Hungarian instructor exchanges classroom, country Teaches history at high school

September 20, 1993|By Carol L. Bowers | Carol L. Bowers,Staff Writer

Robert Marcz and James Nemeth truly are walking a mile in each other's shoes, swapping jobs, apartments and even countries for a year.

Mr. Marcz, a 26-year-old native of Pecs, Hungary, is teaching Mr. Nemeth's world history classes at Archbishop Martin Spalding High School in Severn.

Meanwhile, Mr. Nemeth is teaching world history to Mr. Marcz's classes at the Apaczai Dual Language Grammar School in Hungary.

The exchange was made possible through the Fulbright Exchange Program. It was helped along because social studies classes at the Hungarian high school are taught in English as part of an experimental program, making it easier for Mr. Nemeth to take over his counterpart's job.

As for the apartment exchange, it "just seemed the most economical way," said Mr. Marcz, who arrived in the United States on Aug. 1 and is living in Annapolis.

He's been teaching for three weeks and already has established a typical American routine: he's up early to be at school, works late to coach soccer, rushes home to "nuke dinner" in the microwave and stays up late to plan lessons.

American and Hungarian teens are pretty similar, he says, except that the Americans speak out more freely in discussions, and some seem to be somewhat spoiled.

"Here, they have cars to drive from the age of 16, and they're driving cars I could never have afforded. My family has never had a car," Mr. Marcz says.

But he doesn't want you to think that Hungary is some under developed third world country, either.

"At home we have food stores and a banking system. I wouldn't say life was hard. It's not like I'm a Russian coming here and seeing things I've never seen in my life," Mr. Marcz said.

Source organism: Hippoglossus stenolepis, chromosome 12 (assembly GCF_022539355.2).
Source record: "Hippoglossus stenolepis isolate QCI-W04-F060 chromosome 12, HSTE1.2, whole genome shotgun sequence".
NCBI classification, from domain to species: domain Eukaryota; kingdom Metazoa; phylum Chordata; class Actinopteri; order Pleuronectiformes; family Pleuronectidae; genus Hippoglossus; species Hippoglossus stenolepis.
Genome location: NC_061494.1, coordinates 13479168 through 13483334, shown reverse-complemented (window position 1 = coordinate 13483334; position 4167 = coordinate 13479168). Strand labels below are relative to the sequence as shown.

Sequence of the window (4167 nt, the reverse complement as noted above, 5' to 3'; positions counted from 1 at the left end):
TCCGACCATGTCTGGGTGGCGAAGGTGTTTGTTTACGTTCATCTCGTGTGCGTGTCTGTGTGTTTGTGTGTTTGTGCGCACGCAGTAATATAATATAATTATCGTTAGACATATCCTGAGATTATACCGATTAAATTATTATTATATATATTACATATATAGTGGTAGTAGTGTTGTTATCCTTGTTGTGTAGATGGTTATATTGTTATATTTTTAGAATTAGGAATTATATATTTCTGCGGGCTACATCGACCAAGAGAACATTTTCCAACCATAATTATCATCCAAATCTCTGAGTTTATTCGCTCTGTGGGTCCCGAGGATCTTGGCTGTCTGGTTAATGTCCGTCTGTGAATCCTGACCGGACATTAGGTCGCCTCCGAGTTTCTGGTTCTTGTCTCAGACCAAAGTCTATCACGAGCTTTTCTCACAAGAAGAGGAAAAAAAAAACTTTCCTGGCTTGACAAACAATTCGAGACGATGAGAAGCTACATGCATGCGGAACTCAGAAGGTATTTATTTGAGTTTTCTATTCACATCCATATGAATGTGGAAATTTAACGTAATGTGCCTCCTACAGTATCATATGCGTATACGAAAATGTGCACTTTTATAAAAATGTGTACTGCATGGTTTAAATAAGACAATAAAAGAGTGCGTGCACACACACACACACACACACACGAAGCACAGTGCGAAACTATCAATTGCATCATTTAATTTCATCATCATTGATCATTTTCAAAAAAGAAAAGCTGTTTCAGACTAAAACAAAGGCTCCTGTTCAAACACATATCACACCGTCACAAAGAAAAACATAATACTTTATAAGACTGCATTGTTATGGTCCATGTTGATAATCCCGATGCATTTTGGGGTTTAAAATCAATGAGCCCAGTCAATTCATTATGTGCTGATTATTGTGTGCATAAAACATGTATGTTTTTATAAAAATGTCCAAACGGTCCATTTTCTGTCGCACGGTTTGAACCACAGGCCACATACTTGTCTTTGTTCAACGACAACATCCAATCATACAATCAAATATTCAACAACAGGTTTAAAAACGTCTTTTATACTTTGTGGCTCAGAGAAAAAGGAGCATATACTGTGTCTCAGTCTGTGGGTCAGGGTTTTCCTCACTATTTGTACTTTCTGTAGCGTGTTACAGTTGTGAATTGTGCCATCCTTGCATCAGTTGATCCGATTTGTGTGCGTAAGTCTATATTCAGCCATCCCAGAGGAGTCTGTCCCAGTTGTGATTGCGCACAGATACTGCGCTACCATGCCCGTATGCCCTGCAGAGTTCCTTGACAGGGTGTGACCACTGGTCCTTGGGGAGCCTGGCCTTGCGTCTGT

In fact, he says, Annapolis is about the same size as his home town and has much of the same atmosphere.

"My city is quite old, about 2,000 years old. "It's a medieval city and at this time of year, the weather is quite nice, and you can go for walks," Mr. Marcz said, somewhat wistfully. "It's a little like Annapolis, which is old and has smaller houses, and streets with little traffic. At home there are no highways or beltways."

There's also not as much crime in Hungary, he said.

He was alarmed one night to hear the sirens of police cars near his apartment. Back in Hungary, he said, he would walk from his school downtown to his grandmother's home on the edge of town at 3 a.m. and not worry about being mugged.

But Hungary isn't crime-free, he added. Since the political upheaval in Eastern Europe and the collapse of Communism, "there is more of a criminal influence, drugs are transported and cars are stolen."

Since he has been in Maryland, he has explored the area by car, because the price of gasoline "is half as much as it is in Hungary, and I can drive farther," Mr. Marcz said.

And he's thrilled with the availability of services.

"When I want to read a book or get information of any kind, it's readily available," he said.

Mr. Marcz has been practically devouring textbooks and plans to take as many home with him as possible.

In Hungary, there are no teachers' versions of textbooks that supply questions, answers and suggested teaching activities, so he has to consult several texts to develop a lesson plan. Despite the aids he has now, Mr. Marcz said it takes him longer to plan lessons here than it did in Hungary.

"I mainly teach freshman and they wouldn't really be ready for lecture, which I usually do at home," he said. "But I was told it was not acceptable to lecture here, so I try to ask questions and get them to ask questions so they can figure it out for themselves."

The change, he says, gives him new perspectives that will be useful next year at home.

The only real drawback, so far, is that he misses his friends. He talks to them, and Mr. Nemeth, on the phone, and longs for letters to fill his mailbox.

When he does talk to his parents and friends, he doesn't tell them much about his life in America.

"I'd rather ask them what they're doing. At home they just harvested the grapes, and I think they're going to get a thousand liters of wine," Mr. Marcz said.

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